The Painful History Of Eugenics In Wisconsin

Oct 6, 2016

Policies based on eugenics — the notion that humanity can essentially speed up its own evolution by weeding out people with "undesirable" traits — were once widespread in the United States. Eugenics became established as a respectable scientific field in the late 19th century, and had broad support among social and economic leaders, politicians and advocates for women's suffrage. The eugenics movement in the U.S. informed federal immigration restrictions and influenced forced-sterilization laws in at least 30 states.

The Nazis' use of eugenics, while influenced by American policies, eroded public support for the idea in the United States after World War II. But the legacy of eugenics continued to harm vulnerable populations in the form of forced sterilization into the 1960s and 1970s.

Wisconsin had its own role to play in the eugenics movement. Phyllis Reske, a graduate student at the University of Wisconsin-Milwaukee's College of Letters and Science, discussed the state's eugenics program in a January 21, 2016, interview for Wisconsin Public Television's University Place. Reske wrote a 2013 journal article detailing Wisconsin's forced sterilization of women, titled "Policing The 'Wayward Woman.'"

In the interview, she detailed how eugenics resonated with the politics of the late 19th and early 20th centuries. People who violated the social mores of the times often were targeted for sterilization, and industrialists found that eugenics helped to deflect blame for poverty and other social ills away from capitalism and onto supposedly inferior genes. Reske detailed how Wisconsin's sterilization program had an outsized impact on women—and noted that, going back through the record, it's very hard to find evidence that anyone at the time listened to the voices of people being institutionalized.

University Place: Eugenics In Wisconsin

Key facts

  • Indiana passed the first eugenics law in 1907. Wisconsin passed a eugenics law in 1913. Wisconsin's law targeted "mental defectives" and epileptics for sterilization. Eventually, about 30 states had similar laws. These laws varied by state, and there was never any federal equivalent, except, arguably, in immigration laws. Most states stopped their sterilization efforts by the early 1960s.
  • Dr. Alfred Wilmarth was the first superintendent for the Wisconsin Home for the Feeble-Minded in Chippewa Falls and was one of the chief supporters of the state's eugenics law.
  • States often defined "mental defectives" as people who received state aid, people in state institutions, and people who were promiscuous or otherwise transgressed against societal norms. They would also look at a person's family history, searching for relatives with these traits.
  • People whose families refused to allow them to be sterilized could end up being kept in institutions indefinitely.
  • UW-Madison professors Edward A. Ross and Charles Van Hise supported eugenics laws. Author, political activist and lecturer Helen Keller, who was deaf and blind, supported eugenics and euthanasia of mentally challenged babies.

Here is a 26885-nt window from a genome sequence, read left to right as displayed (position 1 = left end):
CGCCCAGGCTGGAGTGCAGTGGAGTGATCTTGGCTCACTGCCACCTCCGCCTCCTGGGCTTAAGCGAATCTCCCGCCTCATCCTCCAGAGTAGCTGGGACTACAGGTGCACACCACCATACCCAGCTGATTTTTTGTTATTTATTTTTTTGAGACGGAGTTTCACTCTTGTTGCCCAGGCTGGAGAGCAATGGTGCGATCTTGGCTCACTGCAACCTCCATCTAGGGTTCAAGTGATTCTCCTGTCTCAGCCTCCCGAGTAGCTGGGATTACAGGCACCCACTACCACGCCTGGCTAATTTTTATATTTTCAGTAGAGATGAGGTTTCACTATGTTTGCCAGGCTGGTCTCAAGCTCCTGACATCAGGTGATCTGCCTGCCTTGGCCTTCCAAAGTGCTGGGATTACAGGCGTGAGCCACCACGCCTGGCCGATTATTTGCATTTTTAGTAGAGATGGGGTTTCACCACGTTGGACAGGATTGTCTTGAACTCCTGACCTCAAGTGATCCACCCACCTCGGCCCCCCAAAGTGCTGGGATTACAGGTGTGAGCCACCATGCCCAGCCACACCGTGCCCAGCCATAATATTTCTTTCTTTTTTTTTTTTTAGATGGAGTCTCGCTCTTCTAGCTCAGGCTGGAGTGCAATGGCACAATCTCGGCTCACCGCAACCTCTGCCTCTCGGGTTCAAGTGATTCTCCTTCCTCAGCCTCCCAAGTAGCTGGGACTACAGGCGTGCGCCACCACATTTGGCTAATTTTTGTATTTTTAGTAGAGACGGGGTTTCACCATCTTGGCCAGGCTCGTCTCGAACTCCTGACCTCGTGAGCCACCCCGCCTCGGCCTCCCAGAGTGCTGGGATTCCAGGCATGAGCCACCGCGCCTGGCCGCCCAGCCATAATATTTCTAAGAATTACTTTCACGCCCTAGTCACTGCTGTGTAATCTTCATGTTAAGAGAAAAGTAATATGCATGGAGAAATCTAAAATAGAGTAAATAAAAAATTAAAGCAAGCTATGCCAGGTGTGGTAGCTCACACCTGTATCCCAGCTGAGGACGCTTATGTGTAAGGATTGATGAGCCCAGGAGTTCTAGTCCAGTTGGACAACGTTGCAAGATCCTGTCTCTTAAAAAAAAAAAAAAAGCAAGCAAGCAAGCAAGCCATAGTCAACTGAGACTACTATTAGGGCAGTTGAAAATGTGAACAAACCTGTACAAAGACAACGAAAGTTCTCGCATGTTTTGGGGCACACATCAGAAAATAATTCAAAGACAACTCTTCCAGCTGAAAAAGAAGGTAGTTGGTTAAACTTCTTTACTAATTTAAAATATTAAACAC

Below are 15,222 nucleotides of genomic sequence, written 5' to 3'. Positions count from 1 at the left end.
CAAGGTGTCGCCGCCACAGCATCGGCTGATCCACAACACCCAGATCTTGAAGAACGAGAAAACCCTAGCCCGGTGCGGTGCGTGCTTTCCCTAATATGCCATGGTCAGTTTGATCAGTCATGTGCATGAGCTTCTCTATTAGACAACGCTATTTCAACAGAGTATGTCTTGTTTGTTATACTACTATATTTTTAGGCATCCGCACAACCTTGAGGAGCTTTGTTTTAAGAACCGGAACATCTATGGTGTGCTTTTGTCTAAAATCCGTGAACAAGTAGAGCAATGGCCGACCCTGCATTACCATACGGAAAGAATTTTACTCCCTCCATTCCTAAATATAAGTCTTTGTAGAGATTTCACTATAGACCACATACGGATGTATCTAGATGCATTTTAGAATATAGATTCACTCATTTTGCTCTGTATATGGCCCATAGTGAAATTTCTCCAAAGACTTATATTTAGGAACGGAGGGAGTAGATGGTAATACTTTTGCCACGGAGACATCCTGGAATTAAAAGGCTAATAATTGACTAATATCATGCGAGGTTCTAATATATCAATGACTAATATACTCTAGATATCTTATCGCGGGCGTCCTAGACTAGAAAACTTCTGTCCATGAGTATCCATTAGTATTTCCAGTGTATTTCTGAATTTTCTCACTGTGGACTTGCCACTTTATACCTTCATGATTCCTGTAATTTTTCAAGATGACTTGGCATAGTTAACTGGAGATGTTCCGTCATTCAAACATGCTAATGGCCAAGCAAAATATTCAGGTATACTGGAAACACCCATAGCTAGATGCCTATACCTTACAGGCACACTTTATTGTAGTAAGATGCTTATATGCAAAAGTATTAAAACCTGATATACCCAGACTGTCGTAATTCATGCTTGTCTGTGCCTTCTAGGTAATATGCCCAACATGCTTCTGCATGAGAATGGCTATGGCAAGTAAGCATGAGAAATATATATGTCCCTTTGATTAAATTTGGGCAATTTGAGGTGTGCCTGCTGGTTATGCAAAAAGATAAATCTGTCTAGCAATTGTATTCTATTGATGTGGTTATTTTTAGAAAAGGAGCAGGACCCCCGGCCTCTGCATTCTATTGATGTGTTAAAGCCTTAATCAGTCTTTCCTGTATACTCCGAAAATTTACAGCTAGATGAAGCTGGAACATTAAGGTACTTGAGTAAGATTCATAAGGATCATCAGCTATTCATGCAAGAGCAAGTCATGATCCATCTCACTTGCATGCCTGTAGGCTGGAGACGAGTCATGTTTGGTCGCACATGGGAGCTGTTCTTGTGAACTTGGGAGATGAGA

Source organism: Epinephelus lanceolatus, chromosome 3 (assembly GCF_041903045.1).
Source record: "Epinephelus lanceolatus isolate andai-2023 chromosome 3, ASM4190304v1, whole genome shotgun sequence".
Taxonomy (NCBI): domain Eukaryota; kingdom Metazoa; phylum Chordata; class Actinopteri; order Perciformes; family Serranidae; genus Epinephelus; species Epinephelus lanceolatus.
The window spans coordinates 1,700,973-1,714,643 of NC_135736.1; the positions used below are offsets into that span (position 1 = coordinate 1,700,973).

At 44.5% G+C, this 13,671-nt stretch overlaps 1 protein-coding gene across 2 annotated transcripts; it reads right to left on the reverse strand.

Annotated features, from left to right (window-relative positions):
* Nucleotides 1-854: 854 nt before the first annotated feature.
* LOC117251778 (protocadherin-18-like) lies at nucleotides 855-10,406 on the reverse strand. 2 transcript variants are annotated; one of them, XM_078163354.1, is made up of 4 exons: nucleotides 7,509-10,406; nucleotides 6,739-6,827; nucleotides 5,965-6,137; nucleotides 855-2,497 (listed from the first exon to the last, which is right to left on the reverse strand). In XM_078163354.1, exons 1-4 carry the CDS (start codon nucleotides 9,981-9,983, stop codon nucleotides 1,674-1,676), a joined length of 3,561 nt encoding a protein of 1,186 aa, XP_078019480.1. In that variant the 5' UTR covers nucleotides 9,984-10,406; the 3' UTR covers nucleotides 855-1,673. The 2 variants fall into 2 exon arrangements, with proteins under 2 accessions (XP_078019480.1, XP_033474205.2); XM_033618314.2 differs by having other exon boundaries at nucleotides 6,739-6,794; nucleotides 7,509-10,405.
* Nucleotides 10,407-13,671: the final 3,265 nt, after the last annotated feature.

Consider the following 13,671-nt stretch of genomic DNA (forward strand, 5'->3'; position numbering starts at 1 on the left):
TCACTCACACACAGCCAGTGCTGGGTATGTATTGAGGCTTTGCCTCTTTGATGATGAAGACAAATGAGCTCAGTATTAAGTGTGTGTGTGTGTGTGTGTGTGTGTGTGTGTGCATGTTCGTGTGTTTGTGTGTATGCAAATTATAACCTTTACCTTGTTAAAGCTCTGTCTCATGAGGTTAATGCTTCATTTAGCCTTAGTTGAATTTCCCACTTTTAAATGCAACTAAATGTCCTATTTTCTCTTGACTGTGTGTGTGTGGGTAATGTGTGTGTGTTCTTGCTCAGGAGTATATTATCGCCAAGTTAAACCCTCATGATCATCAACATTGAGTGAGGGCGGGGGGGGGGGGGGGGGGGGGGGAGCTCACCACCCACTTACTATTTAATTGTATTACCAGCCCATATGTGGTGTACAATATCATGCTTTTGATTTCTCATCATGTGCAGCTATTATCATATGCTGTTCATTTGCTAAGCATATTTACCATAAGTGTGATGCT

• Eugenicists also lobbied for laws requiring people to prove that they were fit in order to marry. But in Wisconsin, the state Supreme Court overturned that law.
  • Women were particularly vulnerable targets for eugenics laws because of the social mores of the time — if they departed from strict norms of gender roles and sexual behavior, for instance having children out of wedlock or even being caught in a saloon with a man, women could easily be deemed "defective." Men had an easier time getting paroled or fighting their cases and thereby escaping sterilization.
  • The average age of women sterilized under eugenics laws was 21.
  • Women were sterilized in an irreversible procedure in which their fallopian tubes were cut. 
  • About 80 percent of the more than 1,800 people sterilized in Wisconsin between 1913 and the early 1960s were women.

Key quotes

  • On the patients: "They had very little say in it, of course. Being in a state institution, obviously they couldn't afford a private institution, and so they had very little legal recourse. Part of their [the state's] procedure is that once a person was a candidate for sterilization, they would send a notice to a family member, a relative or their guardian, and if they don't get any notification back, that was considered consent."
  • On the scientific context for eugenics: "Back then, reputable doctors like [Dr. Alfred Wilmarth] were very much respected, and their addresses to medical societies, to legislatures, to women's clubs, to other social clubs, they were believed. They were trusted. They would throw out the statistical numbers. Back then, in regards to eugenics, they weren't under scrutiny like we are now with research. And so, they were readily believed."
  • On public support for segregating people with developmental disabilities from the rest of the population: "That was the attitude toward developmentally disabled people at the time — out of sight, out of mind."
  • On why suffragists supported eugenics laws despite their impact on women: "One of my professors said that class trumps gender, and these suffragists and other women, they were from the middle to upper classes, so they supported eugenics too, even though they were of the same gender. It's like, 'Well, I'm keeping my piety, why aren't they?'"